Of course not.
No formal basis in the usual sense. Patterns can express design notions stemming from all sorts of theoretical and empirical bases. On the other hand, many of the notions of pattern-directed design stem from classic and not-so-classic works on ``design theory'' across diverse fields of engineering. (See the bibliographies of papers listed in the Patterns Home Page.)
You are welcome to try, but bear in mind that a representation of a design or design rule in some formal notation is not a pattern if it omits descriptions of context, the problem(s) it solves, evidence for adequacy of the solution, construction or implementation guidelines, or relations with other patterns.
Maybe, but patterns are about communicating from one person to another. If the medium enhances communication with other people it is good. If it merely makes the machinations of the patterns executable by a computer it isn't.
Arbitrarily little. Alexander's use of the term ``language'' is unconventional but not wrong. If you squint at and overformalize them, pattern entries are ``production rules''. If you remember your automata theory, you'll recall that sets of production rules are one way to characterize recursively enumerable langauges.
Because you haven't written them. If you're interested, you more than likely know something, and if you know something you can write patterns.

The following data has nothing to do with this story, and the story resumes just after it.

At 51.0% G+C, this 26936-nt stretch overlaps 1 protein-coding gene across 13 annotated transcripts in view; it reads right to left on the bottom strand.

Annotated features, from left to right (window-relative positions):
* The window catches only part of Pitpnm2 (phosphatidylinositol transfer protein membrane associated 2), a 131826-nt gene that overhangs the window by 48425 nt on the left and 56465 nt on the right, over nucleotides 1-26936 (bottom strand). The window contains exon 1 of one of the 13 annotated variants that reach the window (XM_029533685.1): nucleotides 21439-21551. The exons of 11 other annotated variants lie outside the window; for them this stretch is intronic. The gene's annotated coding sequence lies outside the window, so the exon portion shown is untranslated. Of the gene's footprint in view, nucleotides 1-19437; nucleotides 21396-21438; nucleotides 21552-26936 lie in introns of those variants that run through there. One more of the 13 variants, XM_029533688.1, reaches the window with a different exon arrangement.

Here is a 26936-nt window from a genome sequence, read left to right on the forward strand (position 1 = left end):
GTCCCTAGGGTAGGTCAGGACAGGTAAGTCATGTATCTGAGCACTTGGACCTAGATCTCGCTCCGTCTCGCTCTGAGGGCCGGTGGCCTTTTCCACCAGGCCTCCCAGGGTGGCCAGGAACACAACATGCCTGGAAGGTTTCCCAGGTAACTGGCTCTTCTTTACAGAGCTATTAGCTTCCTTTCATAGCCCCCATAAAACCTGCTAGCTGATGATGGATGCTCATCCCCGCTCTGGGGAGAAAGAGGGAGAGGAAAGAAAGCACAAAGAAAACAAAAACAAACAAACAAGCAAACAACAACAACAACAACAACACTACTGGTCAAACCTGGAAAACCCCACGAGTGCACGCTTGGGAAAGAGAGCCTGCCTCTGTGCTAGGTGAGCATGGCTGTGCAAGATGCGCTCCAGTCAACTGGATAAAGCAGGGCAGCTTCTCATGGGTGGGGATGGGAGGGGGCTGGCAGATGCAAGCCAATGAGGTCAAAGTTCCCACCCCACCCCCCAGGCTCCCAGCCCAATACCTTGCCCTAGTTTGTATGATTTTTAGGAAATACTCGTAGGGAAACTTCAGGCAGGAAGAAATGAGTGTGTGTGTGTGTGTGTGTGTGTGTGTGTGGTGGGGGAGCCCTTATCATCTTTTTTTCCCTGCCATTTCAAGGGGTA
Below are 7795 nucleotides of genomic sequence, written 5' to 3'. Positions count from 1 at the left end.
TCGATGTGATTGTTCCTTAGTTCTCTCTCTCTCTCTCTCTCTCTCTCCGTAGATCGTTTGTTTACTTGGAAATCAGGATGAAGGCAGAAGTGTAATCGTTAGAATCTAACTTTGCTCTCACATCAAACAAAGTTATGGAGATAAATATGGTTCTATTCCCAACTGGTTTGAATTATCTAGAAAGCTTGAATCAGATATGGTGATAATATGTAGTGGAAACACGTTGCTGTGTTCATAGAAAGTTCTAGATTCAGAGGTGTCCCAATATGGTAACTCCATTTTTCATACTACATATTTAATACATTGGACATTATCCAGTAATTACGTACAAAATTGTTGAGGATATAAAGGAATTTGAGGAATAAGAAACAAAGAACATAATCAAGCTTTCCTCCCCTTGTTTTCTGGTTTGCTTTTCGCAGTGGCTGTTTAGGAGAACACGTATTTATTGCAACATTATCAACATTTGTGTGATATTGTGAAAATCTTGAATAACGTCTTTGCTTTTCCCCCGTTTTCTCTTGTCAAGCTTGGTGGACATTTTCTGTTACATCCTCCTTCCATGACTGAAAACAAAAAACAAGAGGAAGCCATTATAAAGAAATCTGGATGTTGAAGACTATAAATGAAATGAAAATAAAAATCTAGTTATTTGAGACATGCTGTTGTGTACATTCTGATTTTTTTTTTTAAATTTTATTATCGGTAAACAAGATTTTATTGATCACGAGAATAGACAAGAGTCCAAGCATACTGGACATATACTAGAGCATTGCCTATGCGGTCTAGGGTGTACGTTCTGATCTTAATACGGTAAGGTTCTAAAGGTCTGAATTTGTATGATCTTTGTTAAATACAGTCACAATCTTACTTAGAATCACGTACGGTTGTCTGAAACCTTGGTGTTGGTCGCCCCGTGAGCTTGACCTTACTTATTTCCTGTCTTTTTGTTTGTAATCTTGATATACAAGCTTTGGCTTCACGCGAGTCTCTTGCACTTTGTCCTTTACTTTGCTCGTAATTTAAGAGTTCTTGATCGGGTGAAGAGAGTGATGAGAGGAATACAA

Some people think there are relatively few undiscovered patterns that nearly everyone ought to know about. Some people think that there are a great many more domain-specific patterns that need to be written. Both may be right. Try writing some more patterns so we can find out.
Maybe, but it doesn't seem very useful to worry about this until more patterns come into existence.
Probably so. Although if you do, you might no longer be following much of the method beyond its notation.
This might be fun to discuss, but is too murky to answer definitively since, among other reasons, each individual pattern ties together problem-space, design, and construction matters within some context and level of concern.
In principle, you could be very lucky and have a problem for which there is already a complete set of patterns, and in which each application of a pattern flows into the next, leading to a final product without ever backtracking. But people are never this lucky.
Probably so, but even though we discuss it a lot, we don't know what it is. Use patterns so we can find out.
Sure, there are several examples. They tend to generate controversy.
Yes, in fact, most interest and work in software patterns arose among people trying to figure out what should go in such handbooks.
Among other differences, fewer tables of values of physical constants.
Both are needed. Neither is more needed.
There seems to be no single reason. People cite factors including clashes with long-established practices and with the professional culture of architects, economic factors, the fact that Alexander focuses on having people design and build their own houses, and differences in opinion about how good or useful the particular patterns in A Pattern Language are in practice.
People have reported that they do so.
Of course. It is impossible to avoid.
Please ask a more specific question.